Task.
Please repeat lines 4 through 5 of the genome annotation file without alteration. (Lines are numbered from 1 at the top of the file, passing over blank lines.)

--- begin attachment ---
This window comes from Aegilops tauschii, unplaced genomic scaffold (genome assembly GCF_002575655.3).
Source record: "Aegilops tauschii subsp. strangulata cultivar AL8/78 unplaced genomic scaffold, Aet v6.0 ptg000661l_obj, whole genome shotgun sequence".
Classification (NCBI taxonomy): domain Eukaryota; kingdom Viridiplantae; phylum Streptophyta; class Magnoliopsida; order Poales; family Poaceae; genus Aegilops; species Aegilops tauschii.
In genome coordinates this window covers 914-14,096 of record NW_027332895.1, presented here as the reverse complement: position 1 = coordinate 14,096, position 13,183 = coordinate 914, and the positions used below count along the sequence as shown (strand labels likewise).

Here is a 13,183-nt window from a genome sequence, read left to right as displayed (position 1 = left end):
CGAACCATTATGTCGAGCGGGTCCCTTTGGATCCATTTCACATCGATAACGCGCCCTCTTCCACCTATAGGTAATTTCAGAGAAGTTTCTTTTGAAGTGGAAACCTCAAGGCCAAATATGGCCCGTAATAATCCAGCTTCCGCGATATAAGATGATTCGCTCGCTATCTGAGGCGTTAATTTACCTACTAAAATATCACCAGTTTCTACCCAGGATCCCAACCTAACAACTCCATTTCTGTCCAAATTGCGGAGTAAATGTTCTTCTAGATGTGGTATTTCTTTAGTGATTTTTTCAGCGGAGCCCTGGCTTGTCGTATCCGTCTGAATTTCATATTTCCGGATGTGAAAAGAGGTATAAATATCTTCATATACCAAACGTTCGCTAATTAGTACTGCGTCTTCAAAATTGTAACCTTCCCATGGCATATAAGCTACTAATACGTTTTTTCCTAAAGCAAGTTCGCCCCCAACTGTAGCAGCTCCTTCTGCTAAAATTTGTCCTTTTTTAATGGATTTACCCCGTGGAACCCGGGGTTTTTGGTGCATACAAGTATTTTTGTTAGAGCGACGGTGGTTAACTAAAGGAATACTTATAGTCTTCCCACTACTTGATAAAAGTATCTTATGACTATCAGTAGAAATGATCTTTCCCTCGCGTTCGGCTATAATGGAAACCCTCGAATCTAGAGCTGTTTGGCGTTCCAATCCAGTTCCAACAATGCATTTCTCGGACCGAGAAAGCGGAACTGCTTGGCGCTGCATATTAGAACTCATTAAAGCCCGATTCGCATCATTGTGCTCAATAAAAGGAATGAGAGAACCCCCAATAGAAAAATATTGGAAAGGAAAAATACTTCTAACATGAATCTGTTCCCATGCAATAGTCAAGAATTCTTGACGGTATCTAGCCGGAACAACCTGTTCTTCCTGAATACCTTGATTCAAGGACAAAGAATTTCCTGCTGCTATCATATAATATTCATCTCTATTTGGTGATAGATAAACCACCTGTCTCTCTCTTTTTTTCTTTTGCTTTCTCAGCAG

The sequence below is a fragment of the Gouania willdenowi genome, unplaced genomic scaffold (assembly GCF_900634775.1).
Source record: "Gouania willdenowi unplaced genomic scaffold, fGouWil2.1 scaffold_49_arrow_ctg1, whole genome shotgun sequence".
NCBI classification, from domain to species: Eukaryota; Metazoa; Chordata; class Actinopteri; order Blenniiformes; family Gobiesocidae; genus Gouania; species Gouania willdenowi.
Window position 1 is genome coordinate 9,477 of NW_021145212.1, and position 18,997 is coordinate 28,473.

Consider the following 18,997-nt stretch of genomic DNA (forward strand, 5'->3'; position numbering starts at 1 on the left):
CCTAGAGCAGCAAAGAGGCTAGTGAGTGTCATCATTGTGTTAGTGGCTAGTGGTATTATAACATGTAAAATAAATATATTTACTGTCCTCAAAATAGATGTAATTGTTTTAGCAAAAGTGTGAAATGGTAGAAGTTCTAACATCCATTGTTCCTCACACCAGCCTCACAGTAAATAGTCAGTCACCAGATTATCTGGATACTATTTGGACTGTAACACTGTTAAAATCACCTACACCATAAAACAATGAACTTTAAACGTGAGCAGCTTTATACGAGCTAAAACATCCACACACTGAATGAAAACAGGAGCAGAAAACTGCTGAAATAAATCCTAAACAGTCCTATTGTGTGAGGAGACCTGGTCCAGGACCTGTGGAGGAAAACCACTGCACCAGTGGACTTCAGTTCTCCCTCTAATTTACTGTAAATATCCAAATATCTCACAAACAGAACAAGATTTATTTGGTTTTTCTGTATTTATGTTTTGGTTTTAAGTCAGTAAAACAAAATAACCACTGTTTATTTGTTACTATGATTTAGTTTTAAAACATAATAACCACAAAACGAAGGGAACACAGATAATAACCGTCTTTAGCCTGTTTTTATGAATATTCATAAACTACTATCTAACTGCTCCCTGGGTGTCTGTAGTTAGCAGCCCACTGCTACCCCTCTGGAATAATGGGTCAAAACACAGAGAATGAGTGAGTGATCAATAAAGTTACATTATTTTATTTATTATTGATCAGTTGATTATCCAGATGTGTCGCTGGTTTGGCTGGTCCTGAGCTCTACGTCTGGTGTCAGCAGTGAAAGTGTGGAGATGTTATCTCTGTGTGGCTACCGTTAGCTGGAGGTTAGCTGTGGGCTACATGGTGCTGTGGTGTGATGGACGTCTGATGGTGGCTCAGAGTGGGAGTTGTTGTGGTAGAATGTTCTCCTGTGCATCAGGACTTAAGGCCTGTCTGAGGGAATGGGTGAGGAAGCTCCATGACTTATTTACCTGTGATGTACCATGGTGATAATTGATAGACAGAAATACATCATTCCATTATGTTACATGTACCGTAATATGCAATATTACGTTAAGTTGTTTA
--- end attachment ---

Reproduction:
In genome coordinates this window covers 914-14,096 of record NW_027332895.1, presented here as the reverse complement: position 1 = coordinate 14,096, position 13,183 = coordinate 914, and the positions used below count along the sequence as shown (strand labels likewise).

Here is a 13,183-nt window from a genome sequence, read left to right as displayed (position 1 = left end):